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No assessment has been made. However, mobile phones have clear potential benefits for rural communities, including farmers, by improving communications, particularly in isolated situations, and giving users greater freedom and flexibility in work and leisure.
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Ms Quin: There is no validated test for the detection of BSE in live cattle. Nor is there a validated post-mortem test for the detection of sub-clinical infection. Until such tests are available compulsory testing of cattle will be restricted to the testing of cattle notified to the Department in accordance with the BSE (No. 2) Order 1996.
Mr. Llwyd: To ask the Minister of Agriculture, Fisheries and Food what recent representations he has received on setting up a separate meat and livestock commission for Wales; and if he will make a statement. 
Under the terms of a Marketing Services Agreement signed in 1997, Agriculture Ministers have already consented to the delegation of certain Meat and Livestock Commission functions in Wales. This includes the promotion of Welsh livestock and livestock products by Welsh Lamb and Beef Promotions Ltd.
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Ms Quin: My right hon. Friend the Prime Minister announced on 30 March that £22 million would be paid this year only in agrimonetary compensation to the dairy sector. This represents all the agrimonetary compensation available to this sector, including the 50 per cent. UK contribution.
Mr. Wyatt: To ask the Minister of Agriculture, Fisheries and Food what provisions have been made to deal with the potential for zoonotic infections on import of primates carried on the Cap Afrique; and if the veterinary surgeon charged with checking the health and wellbeing of the primates was the purchaser of them. 
Ms Quin: The Department is responsible for licensing the import of primates into quarantine against rabies in premises authorised by the Department. Licence applications do not require the applicant to identify themselves as the purchaser or owner of the animals to be imported or as the purchaser's or owner's agent. Quarantine premises must employ a veterinary supervisor authorised by the Department to be responsible for the health of the imported animals. Employers of staff who work with simians must take account of their general duties under health and safety legislation and consider the risks from zoonoses that may affect staff and take suitable precautions to prevent or control exposure.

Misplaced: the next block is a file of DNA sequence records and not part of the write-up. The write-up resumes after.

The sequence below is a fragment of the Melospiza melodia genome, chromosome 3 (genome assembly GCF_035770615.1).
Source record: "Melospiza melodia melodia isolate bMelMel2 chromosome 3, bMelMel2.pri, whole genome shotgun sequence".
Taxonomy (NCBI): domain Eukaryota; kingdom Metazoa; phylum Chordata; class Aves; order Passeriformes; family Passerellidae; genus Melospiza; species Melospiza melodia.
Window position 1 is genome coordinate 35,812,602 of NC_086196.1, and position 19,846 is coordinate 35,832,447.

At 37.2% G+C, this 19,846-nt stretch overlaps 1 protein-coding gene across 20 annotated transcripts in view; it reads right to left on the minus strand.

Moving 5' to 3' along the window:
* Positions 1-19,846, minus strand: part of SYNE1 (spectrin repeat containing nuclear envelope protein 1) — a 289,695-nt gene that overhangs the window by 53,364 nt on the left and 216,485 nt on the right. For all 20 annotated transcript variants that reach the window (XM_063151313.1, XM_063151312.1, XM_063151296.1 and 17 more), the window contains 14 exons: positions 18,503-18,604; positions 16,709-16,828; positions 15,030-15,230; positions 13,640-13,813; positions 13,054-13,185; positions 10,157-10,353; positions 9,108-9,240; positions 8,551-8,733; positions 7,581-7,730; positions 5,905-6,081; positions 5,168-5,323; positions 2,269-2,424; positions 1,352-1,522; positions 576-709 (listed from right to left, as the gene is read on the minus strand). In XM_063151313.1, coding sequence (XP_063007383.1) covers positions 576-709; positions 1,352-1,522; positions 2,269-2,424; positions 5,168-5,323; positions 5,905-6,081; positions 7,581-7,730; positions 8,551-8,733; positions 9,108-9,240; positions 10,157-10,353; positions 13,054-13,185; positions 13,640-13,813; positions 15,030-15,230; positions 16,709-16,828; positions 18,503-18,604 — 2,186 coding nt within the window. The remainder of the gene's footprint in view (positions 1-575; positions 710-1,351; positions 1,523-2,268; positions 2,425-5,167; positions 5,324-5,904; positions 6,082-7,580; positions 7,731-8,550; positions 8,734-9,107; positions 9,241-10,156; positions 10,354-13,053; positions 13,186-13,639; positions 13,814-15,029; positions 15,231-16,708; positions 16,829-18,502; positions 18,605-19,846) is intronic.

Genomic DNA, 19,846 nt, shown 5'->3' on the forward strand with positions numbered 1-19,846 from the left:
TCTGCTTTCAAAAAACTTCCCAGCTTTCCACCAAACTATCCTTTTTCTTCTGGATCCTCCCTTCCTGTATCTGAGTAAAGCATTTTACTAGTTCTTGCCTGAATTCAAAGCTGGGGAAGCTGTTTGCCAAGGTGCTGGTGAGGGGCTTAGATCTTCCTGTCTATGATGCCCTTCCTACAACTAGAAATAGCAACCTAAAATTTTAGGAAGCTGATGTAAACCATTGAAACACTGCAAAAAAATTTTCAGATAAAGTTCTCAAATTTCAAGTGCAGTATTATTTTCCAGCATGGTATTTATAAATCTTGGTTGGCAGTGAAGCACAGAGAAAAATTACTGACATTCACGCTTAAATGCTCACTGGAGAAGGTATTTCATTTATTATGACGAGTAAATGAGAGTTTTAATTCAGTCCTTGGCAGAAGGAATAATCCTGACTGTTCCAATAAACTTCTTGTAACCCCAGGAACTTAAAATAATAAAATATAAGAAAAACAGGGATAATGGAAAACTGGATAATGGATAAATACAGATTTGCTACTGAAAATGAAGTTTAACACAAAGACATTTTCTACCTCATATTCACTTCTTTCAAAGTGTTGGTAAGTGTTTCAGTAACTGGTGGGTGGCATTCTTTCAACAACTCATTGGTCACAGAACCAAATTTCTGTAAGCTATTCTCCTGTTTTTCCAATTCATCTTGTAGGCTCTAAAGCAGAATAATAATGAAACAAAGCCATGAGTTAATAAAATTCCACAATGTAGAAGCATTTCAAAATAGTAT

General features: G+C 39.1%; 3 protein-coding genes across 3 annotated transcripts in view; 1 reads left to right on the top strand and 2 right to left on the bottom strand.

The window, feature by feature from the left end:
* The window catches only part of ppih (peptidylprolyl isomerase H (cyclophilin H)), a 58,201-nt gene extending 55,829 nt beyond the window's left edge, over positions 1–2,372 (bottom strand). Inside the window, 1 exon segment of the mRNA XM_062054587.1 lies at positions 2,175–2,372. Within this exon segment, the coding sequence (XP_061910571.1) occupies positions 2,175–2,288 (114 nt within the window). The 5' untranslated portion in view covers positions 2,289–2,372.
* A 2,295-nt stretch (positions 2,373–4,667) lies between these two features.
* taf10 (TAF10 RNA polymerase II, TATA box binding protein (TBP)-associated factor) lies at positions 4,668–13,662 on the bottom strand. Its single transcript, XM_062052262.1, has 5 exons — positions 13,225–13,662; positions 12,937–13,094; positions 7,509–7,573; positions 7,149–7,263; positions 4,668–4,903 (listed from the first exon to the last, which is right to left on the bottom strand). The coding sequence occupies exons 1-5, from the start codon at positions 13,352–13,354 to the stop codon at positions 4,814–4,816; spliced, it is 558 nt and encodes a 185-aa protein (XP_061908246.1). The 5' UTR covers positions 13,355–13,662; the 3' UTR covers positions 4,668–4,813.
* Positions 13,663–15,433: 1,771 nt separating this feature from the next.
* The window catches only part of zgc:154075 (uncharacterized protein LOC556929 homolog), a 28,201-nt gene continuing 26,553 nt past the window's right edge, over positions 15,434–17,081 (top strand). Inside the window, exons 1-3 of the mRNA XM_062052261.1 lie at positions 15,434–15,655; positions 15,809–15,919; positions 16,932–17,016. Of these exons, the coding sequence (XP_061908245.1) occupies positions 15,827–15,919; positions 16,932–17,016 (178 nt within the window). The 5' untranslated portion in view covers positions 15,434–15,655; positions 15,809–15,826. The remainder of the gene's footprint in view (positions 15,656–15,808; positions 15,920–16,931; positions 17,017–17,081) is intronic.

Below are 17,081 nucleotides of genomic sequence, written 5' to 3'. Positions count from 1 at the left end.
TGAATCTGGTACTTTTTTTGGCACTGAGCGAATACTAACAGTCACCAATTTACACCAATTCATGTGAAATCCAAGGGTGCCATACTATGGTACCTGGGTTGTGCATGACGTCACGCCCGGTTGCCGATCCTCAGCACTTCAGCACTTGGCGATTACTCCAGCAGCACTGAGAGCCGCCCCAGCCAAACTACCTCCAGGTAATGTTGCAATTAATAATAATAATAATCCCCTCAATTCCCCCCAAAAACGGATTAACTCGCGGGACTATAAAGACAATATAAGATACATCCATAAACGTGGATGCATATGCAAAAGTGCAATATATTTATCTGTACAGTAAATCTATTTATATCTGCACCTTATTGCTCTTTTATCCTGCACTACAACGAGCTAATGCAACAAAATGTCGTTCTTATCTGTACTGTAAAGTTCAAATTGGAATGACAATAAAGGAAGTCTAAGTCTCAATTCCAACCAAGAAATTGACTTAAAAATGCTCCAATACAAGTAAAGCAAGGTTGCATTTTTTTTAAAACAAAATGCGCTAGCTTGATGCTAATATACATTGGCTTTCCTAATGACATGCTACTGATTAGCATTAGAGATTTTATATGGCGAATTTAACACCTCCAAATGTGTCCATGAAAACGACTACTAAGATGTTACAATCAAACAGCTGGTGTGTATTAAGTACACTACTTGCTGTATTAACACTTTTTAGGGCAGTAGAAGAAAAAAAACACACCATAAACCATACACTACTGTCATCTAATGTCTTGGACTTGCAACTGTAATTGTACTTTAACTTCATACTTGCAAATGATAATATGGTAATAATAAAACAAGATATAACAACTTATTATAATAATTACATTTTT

Mr. Luff: To ask the Minister of Agriculture, Fisheries and Food if he will set a target date for the introduction of the increase in the maximum weight per animal on which compensation is payable under the over-30-months scheme. 
Ms Quin: The Government have made a commitment to seek an increase in the maximum weight per animal on which compensation is payable under the Over- 30-Months Scheme. Implementation of such a change is dependent on the Commission's willingness to make an appropriate proposal and on support from other member states. We will be pressing for early action but the timing is not within our control.
Mr. Keetch: To ask the Minister of Agriculture, Fisheries and Food if he will seek to amend the European Union's Common Agricultural Policy in respect of the measurement of field margins, in order to ensure that such rules take account of the character of Britain's hedgerows; and if he will make a statement. 
Mr. Gray: To ask the Minister of Agriculture, Fisheries and Food what estimate he has made of the number of incinerators owned by hunts that are used for the disposal of fallen stock; and how many hunts (a) charge and (b) do not charge for this service. 
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Ms Quin [holding answer 6 April 2000]: No estimate has been made by the Department of the number of incinerators owned by hunts that are used for the disposal of fallen stock. However, if Specified Risk Material is to be incinerated, the incinerator must be approved by the appropriate Minister. There are 159 such incinerators at hunt kennels in Great Britain. Information on hunts' charging policy is not collected by the Department.